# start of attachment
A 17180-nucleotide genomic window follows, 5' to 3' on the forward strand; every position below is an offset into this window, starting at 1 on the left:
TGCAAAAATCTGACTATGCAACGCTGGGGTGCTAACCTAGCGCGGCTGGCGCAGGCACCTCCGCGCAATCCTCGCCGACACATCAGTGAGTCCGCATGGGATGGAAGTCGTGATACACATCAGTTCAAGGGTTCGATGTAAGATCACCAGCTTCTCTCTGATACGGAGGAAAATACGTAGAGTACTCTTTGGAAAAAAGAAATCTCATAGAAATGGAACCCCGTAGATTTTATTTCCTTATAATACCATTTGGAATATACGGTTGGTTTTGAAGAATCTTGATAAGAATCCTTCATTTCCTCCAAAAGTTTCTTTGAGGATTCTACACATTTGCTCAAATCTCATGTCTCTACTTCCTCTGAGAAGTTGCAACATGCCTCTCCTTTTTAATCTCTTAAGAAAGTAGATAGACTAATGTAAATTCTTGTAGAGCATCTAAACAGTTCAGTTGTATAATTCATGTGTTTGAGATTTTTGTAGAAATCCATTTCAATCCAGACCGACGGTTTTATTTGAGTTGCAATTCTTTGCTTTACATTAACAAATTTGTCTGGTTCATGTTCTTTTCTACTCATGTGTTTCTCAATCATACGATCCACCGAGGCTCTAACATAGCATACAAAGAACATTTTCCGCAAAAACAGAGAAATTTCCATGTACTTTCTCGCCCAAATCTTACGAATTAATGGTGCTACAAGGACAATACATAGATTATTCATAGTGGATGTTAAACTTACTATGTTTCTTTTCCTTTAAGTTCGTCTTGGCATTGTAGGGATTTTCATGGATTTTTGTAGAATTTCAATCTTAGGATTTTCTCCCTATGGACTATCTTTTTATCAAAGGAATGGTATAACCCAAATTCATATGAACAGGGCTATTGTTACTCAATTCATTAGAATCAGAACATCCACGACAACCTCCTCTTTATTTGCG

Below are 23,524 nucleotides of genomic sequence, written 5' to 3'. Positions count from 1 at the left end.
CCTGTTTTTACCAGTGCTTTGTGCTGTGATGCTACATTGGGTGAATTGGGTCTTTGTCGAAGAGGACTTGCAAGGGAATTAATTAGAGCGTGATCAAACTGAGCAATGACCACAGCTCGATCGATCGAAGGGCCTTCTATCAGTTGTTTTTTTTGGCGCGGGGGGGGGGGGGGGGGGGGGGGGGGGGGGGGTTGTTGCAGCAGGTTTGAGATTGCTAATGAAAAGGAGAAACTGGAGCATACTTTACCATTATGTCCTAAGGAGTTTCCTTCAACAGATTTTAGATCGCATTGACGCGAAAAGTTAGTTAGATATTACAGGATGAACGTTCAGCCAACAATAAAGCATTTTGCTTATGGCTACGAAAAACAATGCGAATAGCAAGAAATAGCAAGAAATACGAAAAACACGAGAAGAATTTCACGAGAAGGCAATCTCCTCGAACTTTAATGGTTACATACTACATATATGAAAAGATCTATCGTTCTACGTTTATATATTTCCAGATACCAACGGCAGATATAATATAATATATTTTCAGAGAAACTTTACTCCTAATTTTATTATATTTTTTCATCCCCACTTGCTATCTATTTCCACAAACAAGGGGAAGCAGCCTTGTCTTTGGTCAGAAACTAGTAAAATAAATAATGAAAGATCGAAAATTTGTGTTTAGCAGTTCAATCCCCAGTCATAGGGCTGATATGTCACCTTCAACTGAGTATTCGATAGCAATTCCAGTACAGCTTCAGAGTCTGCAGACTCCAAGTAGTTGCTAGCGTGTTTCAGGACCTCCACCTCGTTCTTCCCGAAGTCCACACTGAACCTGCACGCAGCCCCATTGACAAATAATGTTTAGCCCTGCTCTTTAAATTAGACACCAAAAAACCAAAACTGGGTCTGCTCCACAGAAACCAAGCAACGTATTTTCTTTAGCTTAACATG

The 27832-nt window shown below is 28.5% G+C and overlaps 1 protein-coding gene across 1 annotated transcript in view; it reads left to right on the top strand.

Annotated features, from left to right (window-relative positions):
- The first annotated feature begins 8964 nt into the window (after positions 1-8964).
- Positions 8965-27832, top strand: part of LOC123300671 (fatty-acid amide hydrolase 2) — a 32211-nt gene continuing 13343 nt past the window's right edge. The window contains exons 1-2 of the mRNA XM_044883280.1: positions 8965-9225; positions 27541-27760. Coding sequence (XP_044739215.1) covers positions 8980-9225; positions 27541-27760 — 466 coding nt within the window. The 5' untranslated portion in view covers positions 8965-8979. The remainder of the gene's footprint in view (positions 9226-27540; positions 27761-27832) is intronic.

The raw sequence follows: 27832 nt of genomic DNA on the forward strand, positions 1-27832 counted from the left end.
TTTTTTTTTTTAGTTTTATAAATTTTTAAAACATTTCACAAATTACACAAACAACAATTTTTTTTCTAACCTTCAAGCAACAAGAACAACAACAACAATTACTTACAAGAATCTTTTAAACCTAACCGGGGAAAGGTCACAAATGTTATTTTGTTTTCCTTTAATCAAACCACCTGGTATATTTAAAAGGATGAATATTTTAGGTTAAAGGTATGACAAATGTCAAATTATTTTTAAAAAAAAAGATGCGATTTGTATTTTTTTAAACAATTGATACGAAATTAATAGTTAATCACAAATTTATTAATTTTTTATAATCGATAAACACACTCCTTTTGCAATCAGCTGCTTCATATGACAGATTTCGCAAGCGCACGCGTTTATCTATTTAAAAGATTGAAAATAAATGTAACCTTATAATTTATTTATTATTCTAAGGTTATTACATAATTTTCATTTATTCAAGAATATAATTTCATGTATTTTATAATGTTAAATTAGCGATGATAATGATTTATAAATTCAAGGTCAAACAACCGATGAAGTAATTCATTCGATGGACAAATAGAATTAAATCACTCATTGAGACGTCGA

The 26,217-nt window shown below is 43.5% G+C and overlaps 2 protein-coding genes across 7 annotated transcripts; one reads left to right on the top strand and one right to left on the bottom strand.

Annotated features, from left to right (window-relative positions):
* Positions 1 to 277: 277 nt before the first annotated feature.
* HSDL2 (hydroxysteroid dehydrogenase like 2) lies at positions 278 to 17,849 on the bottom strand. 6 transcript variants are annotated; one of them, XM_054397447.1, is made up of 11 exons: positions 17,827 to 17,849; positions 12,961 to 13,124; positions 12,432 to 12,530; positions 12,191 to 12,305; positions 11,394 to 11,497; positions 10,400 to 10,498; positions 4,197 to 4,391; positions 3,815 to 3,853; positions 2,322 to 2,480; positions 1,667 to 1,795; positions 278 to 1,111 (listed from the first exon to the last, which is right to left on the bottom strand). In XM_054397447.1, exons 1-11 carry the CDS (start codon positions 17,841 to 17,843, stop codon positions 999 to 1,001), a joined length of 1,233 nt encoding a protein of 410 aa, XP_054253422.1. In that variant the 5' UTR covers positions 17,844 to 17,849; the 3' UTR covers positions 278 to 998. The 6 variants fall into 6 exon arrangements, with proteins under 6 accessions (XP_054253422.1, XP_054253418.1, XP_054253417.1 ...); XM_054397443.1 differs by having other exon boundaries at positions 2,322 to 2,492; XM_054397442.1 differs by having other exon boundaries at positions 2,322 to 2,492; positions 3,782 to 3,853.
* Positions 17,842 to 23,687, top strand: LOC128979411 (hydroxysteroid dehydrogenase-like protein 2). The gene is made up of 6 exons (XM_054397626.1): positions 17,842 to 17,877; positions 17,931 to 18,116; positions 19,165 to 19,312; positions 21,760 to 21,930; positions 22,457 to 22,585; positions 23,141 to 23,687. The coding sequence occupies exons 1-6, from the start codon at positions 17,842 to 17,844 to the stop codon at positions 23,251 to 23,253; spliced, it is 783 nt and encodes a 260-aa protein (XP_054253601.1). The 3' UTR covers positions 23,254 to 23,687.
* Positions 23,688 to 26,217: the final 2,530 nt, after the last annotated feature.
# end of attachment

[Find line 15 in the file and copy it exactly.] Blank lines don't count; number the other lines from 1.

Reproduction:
* Positions 17,842 to 23,687, top strand: LOC128979411 (hydroxysteroid dehydrogenase-like protein 2). The gene is made up of 6 exons (XM_054397626.1): positions 17,842 to 17,877; positions 17,931 to 18,116; positions 19,165 to 19,312; positions 21,760 to 21,930; positions 22,457 to 22,585; positions 23,141 to 23,687. The coding sequence occupies exons 1-6, from the start codon at positions 17,842 to 17,844 to the stop codon at positions 23,251 to 23,253; spliced, it is 783 nt and encodes a 260-aa protein (XP_054253601.1). The 3' UTR covers positions 23,254 to 23,687.